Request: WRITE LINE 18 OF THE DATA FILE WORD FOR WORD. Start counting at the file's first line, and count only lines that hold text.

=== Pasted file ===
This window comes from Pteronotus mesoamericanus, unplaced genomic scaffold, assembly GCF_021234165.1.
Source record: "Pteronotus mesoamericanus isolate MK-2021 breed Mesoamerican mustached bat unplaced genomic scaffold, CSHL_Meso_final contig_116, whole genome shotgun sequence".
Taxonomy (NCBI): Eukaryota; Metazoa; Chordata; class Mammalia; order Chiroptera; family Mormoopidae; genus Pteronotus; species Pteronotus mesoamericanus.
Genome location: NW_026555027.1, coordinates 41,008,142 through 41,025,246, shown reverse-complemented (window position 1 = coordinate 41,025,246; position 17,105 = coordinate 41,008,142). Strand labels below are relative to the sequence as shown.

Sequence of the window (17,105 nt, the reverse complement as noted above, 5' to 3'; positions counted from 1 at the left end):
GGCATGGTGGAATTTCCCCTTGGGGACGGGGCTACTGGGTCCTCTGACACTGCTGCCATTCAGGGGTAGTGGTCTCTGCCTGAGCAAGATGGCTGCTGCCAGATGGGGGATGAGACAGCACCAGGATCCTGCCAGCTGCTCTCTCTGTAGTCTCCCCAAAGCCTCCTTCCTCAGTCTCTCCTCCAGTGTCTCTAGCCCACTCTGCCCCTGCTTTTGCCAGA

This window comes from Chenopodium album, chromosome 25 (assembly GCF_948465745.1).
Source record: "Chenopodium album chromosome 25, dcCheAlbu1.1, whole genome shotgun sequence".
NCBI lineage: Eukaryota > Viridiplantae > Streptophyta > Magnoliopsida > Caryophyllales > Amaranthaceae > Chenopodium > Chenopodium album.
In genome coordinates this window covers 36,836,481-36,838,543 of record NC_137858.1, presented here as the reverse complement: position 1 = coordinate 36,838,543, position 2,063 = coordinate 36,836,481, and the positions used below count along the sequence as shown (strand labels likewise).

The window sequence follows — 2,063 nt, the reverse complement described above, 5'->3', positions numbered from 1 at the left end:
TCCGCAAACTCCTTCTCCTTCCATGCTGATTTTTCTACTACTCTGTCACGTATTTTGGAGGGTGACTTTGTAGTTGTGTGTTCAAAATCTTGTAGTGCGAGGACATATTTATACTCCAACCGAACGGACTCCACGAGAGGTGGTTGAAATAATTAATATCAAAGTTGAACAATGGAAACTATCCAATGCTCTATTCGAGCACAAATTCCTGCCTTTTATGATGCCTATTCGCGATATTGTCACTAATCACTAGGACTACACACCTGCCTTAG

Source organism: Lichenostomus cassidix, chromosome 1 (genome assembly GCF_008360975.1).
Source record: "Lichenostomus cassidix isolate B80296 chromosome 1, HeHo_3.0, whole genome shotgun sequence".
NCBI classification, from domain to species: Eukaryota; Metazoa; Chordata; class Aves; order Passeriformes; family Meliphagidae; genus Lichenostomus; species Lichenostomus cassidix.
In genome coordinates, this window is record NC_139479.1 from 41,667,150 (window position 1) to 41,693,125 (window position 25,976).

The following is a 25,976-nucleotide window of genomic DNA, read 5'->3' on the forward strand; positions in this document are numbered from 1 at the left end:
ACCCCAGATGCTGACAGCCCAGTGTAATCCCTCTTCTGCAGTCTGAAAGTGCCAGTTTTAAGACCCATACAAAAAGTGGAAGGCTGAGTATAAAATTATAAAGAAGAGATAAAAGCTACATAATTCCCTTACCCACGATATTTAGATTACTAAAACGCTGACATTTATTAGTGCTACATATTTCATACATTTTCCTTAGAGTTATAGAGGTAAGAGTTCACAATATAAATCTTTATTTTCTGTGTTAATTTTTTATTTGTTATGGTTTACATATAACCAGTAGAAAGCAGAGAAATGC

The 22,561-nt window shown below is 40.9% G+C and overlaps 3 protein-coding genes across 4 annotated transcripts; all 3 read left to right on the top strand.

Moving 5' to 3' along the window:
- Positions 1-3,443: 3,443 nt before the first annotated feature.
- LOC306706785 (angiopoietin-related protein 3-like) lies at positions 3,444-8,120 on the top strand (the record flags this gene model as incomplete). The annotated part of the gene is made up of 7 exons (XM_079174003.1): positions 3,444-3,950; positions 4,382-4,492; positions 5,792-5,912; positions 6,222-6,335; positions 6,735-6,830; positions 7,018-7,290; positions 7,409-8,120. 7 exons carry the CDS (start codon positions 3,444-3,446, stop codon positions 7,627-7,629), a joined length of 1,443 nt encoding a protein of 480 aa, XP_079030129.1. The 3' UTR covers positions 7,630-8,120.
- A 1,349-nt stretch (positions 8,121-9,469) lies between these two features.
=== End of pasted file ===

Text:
ACCCCAGATGCTGACAGCCCAGTGTAATCCCTCTTCTGCAGTCTGAAAGTGCCAGTTTTAAGACCCATACAAAAAGTGGAAGGCTGAGTATAAAATTATAAAGAAGAGATAAAAGCTACATAATTCCCTTACCCACGATATTTAGATTACTAAAACGCTGACATTTATTAGTGCTACATATTTCATACATTTTCCTTAGAGTTATAGAGGTAAGAGTTCACAATATAAATCTTTATTTTCTGTGTTAATTTTTTATTTGTTATGGTTTACATATAACCAGTAGAAAGCAGAGAAATGC